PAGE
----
7. Establish a minimum data requirement
Establishing a minimum data requirement is not only essential for training a high-accuracy model, but it’s also a great way to establish a general understanding of your storage requirements. In other words, by knowing the bare minimum of what you need, you’ll be able to more realistically predict and allocate storage costs and resource consumption.
8. Store variables that add context
Context is easy for humans. If we see an image that’s sideways, we can almost instantly classify it as being sideways. Computers, however, struggle with this task and need to be told repeatedly the “nature” of a particular context – be it “sideways-ness” or some other type of context.
As a result, it’s crucial to add variables and labels which not only add context to your data, but also the correct context. Doing this early on, despite requiring somewhat more oversight, is one of the best ways to ensure seamless and accurate classification in the future. Ease of classification can not only save on processing power but can also help avoid the possibility of having to retrain your models.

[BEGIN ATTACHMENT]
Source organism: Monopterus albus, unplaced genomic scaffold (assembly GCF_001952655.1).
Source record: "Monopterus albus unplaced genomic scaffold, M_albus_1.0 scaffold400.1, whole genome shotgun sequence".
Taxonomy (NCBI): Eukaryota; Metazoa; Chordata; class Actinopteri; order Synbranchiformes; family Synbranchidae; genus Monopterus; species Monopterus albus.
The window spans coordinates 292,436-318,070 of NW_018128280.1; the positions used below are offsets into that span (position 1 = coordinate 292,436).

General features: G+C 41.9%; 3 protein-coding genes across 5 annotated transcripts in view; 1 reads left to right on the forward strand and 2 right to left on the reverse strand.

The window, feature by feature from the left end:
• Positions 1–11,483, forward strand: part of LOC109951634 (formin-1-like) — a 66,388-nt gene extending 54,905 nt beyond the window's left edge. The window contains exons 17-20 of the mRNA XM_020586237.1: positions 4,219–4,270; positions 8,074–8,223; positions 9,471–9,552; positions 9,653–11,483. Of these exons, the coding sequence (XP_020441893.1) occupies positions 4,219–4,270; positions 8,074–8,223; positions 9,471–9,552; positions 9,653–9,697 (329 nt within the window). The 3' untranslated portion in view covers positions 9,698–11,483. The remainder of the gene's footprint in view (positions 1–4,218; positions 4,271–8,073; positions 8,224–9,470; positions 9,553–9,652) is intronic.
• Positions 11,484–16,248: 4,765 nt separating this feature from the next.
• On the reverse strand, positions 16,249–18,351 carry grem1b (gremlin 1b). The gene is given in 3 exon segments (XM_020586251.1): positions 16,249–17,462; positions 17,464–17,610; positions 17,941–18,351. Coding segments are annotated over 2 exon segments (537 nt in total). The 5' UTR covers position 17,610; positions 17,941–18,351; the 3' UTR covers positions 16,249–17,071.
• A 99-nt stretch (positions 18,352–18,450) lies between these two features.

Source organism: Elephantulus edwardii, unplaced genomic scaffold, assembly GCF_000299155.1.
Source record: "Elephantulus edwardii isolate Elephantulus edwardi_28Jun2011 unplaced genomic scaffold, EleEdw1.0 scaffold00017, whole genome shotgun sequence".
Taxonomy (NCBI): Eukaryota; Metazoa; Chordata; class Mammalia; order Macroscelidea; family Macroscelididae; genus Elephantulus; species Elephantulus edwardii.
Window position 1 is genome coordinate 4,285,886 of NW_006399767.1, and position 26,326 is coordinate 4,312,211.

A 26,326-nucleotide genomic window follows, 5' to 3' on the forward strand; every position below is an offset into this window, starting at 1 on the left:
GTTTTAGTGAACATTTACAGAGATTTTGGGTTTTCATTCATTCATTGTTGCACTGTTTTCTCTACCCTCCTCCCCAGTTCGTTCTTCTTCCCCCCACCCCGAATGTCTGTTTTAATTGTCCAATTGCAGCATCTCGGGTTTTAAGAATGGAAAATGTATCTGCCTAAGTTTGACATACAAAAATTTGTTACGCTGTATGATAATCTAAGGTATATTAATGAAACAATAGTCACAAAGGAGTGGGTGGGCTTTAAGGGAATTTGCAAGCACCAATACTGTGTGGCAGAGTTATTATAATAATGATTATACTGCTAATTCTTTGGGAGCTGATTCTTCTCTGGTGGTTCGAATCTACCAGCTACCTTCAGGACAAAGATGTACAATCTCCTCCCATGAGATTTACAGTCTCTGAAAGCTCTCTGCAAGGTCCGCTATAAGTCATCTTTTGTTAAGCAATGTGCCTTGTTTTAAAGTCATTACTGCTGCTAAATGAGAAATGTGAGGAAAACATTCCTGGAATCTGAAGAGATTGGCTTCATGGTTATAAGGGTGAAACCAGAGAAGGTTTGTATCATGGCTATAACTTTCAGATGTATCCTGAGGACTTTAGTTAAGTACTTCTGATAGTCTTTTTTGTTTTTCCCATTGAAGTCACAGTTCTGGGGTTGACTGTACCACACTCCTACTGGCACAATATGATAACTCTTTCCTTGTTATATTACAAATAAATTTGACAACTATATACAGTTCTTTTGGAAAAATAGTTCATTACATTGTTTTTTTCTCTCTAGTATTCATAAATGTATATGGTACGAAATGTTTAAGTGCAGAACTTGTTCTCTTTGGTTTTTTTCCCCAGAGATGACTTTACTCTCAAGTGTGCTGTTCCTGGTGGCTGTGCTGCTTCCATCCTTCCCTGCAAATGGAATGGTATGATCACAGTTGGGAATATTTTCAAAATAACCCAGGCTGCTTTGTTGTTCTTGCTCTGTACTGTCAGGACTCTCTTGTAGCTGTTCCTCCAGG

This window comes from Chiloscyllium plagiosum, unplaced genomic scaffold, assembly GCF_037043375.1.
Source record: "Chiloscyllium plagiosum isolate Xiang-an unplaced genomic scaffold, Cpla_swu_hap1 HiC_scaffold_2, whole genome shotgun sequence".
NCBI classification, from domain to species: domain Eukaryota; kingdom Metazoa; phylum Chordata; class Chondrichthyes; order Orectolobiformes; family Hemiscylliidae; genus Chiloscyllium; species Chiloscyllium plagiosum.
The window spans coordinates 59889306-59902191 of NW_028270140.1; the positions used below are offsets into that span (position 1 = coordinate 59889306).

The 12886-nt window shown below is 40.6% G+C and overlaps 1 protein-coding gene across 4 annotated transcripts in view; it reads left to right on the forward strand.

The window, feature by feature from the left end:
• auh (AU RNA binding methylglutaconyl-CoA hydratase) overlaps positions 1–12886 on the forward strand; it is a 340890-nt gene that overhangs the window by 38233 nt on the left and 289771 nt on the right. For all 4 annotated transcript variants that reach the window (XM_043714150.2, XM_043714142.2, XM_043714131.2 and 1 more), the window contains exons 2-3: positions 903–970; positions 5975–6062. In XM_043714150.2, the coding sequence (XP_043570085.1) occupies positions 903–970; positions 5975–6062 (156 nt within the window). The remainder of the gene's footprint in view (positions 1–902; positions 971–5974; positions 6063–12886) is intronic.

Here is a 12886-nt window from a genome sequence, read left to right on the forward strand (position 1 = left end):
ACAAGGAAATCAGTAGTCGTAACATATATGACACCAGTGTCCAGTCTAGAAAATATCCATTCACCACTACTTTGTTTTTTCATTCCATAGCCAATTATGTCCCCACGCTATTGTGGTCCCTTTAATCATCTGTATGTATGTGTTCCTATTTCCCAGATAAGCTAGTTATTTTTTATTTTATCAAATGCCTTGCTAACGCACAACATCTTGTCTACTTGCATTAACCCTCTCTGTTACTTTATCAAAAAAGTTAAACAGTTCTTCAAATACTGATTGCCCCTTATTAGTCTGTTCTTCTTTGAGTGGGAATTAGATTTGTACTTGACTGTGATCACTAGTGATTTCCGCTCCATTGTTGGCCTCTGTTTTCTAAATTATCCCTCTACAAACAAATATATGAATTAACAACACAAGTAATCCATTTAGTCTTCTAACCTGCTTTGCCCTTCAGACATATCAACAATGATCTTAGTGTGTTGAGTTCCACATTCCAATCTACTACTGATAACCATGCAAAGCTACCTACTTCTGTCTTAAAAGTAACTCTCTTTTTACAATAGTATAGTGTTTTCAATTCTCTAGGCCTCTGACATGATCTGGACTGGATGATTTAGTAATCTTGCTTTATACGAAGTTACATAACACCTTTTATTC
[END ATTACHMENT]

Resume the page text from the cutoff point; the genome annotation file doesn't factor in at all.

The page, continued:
9. Use sentence-level classification
For text classification, sentence-level classification is typically a good starting point for assigning the right content to your data. While sub-sentence labeling is a step more accurate, this is only true for especially complex or ambiguous sentences which could be interpreted different ways. As a result, sentence-level classification often provides an ideal medium between speed and accuracy, especially for larger datasets.
If you plan to use sub-sentence classification, however, consider “splitting” ambiguous sentences into individual data points; in other words, if a sentence could be interpreted multiple ways, classify each interpretation as its own data point.
10. Plan for growth and be ready to scale
As your models grow and you identify new solutions, your storage needs will likely change. This is to be expected; machine learning models should grow and adapt over time, especially as more data comes through the pipeline.
When you start to reach the limits of an existing storage solution, you’ll find yourself having to decide whether to expand, scale back, or potentially start from scratch depending on the results of previous training. By employing these practices when storing labeled data, however, adapting will be seamless and straightforward.